Lawyers for Ghislaine Maxwell have requested that sensitive evidence should be withheld from the public before her trial next year, including sexualised and nude images.
The proposed order, which was submitted to a judge at a Manhattan court on Monday, seeks to prevent both Ms Maxwell’s lawyers and those of her accusers from publishing any information related to the case to the internet or elsewhere, arguing that the content should be withheld from public view.
“The highlight confidential information contains nude, partially-nude or otherwise sexualised images, videos or other depictions of individuals,” the document states, noting that Ms Maxwell does not wish the information to be “disseminated, transmitted or otherwise copied”.
Ms Maxwell, 56, the former girlfriend of the disgraced financier Jeffrey Epstein, was arrested in New Hampshire this month and has been accused of helping Epstein to recruit and abuse girls as young as 14 from 1994 to 1997 and lying about her role in depositions in 2016.
Ms Maxwell pleaded not guilty to six charges when she appeared in court via videolink from her cell in a Brooklyn prison this month. Judge Alison Nathan denied her bail and ordered that she held in custody until her trial in July 2021, arguing that she had an “extraordinary capacity to evade detection”.
It is not known who may feature in the sensitive material, but it is believed that it relates to Ms Maxwell. FBI investigators found a stash of nude photographs of underage girls, along with a black book of contacts, when they raided Epstein’s mansion in New York last year.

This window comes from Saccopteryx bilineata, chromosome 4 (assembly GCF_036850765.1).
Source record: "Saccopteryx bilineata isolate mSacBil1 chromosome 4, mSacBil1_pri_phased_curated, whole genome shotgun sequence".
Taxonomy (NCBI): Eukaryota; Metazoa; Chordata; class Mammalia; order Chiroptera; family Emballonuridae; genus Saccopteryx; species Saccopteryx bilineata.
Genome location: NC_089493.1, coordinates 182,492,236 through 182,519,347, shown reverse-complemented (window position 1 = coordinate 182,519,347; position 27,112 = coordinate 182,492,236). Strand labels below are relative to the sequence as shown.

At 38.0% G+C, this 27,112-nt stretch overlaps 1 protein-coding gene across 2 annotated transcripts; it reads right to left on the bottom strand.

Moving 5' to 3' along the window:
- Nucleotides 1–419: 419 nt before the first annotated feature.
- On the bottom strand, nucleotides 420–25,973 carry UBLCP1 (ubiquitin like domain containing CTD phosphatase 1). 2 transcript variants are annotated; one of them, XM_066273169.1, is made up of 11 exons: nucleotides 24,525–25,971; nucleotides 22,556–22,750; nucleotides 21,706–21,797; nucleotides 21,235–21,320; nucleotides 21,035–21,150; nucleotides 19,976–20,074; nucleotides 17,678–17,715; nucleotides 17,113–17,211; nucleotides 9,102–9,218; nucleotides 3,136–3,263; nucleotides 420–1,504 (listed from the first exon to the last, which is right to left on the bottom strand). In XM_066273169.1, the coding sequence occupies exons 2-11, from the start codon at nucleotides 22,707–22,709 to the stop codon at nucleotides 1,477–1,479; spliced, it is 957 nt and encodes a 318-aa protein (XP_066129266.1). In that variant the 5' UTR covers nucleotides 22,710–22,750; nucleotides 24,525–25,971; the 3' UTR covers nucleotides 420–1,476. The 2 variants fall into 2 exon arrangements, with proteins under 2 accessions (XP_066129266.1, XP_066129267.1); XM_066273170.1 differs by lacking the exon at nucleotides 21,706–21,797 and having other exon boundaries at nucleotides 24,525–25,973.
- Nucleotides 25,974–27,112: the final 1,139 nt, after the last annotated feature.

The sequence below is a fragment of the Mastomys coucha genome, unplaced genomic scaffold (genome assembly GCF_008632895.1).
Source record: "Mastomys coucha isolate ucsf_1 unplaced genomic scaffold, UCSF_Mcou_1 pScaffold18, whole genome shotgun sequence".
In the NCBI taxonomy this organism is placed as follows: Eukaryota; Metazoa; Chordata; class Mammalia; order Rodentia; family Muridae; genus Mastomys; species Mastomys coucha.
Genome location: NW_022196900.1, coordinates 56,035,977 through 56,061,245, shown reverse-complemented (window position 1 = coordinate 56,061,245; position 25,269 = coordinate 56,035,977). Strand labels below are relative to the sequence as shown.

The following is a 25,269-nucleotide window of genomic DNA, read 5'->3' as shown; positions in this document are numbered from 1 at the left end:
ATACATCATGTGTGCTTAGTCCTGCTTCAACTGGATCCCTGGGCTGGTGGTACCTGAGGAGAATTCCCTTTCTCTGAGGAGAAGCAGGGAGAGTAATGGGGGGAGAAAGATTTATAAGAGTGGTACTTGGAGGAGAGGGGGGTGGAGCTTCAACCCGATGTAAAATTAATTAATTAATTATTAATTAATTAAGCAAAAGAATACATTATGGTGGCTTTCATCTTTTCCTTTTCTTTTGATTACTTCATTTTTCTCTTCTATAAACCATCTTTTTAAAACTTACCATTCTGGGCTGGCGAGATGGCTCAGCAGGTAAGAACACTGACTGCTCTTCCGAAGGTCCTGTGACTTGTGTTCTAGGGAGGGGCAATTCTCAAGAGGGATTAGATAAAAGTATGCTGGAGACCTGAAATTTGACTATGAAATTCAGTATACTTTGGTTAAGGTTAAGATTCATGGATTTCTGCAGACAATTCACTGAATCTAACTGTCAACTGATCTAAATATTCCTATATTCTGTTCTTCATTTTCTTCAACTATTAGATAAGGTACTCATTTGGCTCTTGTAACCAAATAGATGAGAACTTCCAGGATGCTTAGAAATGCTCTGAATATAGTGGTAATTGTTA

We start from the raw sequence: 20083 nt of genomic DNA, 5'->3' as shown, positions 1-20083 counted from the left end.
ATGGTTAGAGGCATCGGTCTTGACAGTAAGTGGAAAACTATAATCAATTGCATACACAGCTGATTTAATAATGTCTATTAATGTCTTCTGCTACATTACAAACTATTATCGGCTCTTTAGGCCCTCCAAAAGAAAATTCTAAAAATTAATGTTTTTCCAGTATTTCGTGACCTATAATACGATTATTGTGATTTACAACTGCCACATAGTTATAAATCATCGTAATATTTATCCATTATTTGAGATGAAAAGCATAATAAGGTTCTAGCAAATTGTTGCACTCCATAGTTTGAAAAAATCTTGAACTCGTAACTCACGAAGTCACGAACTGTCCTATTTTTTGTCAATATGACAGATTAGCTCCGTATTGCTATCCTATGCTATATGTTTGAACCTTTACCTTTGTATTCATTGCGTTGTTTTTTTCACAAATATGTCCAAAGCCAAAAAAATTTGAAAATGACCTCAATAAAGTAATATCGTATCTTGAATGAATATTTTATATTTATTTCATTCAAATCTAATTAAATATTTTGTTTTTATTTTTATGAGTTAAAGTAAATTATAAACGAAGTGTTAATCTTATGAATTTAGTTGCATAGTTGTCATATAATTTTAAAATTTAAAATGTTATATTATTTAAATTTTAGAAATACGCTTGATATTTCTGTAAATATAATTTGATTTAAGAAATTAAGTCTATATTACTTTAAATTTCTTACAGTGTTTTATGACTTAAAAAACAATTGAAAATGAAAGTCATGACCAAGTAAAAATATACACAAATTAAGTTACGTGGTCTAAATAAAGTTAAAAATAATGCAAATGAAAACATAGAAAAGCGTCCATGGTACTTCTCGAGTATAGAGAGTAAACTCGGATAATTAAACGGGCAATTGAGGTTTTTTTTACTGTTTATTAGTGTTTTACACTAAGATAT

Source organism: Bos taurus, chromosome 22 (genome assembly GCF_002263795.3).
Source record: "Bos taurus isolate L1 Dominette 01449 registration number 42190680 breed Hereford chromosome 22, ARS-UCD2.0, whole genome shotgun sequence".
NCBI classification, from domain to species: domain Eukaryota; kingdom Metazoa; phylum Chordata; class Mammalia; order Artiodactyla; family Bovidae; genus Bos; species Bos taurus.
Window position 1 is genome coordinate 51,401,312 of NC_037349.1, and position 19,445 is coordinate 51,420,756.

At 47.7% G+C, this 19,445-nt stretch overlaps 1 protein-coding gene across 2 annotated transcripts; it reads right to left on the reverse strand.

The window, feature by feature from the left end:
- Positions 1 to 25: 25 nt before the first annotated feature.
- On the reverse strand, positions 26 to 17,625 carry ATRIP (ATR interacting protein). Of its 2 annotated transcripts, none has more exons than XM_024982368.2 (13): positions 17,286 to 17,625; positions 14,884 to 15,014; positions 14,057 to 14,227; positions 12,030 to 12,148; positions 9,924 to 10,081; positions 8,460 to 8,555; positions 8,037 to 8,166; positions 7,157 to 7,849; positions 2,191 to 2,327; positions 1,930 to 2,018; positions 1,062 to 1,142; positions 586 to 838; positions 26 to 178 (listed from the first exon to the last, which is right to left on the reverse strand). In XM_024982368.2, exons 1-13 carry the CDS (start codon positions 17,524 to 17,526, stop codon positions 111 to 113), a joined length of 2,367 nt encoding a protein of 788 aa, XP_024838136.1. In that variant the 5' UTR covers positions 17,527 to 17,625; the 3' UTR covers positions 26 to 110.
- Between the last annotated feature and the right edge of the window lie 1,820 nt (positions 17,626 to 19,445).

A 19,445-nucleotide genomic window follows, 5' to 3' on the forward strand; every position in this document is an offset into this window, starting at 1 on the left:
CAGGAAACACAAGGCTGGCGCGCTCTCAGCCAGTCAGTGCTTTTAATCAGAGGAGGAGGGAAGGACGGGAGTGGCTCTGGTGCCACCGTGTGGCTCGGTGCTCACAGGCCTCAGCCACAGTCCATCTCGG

Ms Maxwell’s lawyers stated in the order that prosecutors have so far failed to agree that witnesses and their lawyers should be prevented from using evidence for any purpose beyond preparing for the criminal trial.
They warned that there were already civil cases in progress between Ms Maxwell and “many of the government’s potential witnesses”, and added that many of the potential witnesses and their lawyers had commented publicly about the case.
“There is a substantial concern that these individuals will seek to use discovery materials to support their civil cases and future public statements,” the lawyers wrote.
They expressed concern that any further disclosure of materials would prejudice the jury in next year’s trial, along with jeopardising the outcome of the civil cases.
One of the civil lawsuits is being brought by Virginia Roberts Giuffre, one of Epstein’s alleged victims, who claims that she was trafficked by Epstein and Ms Maxwell and made to have sex with the Duke of York. Both Ms Maxwell and Prince Andrew have denied the allegations.
In the defamation lawsuit last week Judge Loretta Preska ordered that confidential testimony given by Ms Maxwell should be made public along with dozens of other documents, stating that the public interest in the disclosure outweighed any “minor embarrassment” to Ms Maxwell.
It is believed that the documents could reveal details about Ms Maxwell’s sex life, along with her relation to powerful figures who have also been accused of being embroiled in Epstein’s abuse.
Ms Maxwell’s lawyers argued that the sealed documents from the civil case should remain confidential, saying they could embarrass her and might “inappropriately influence potential witnesses or victims”.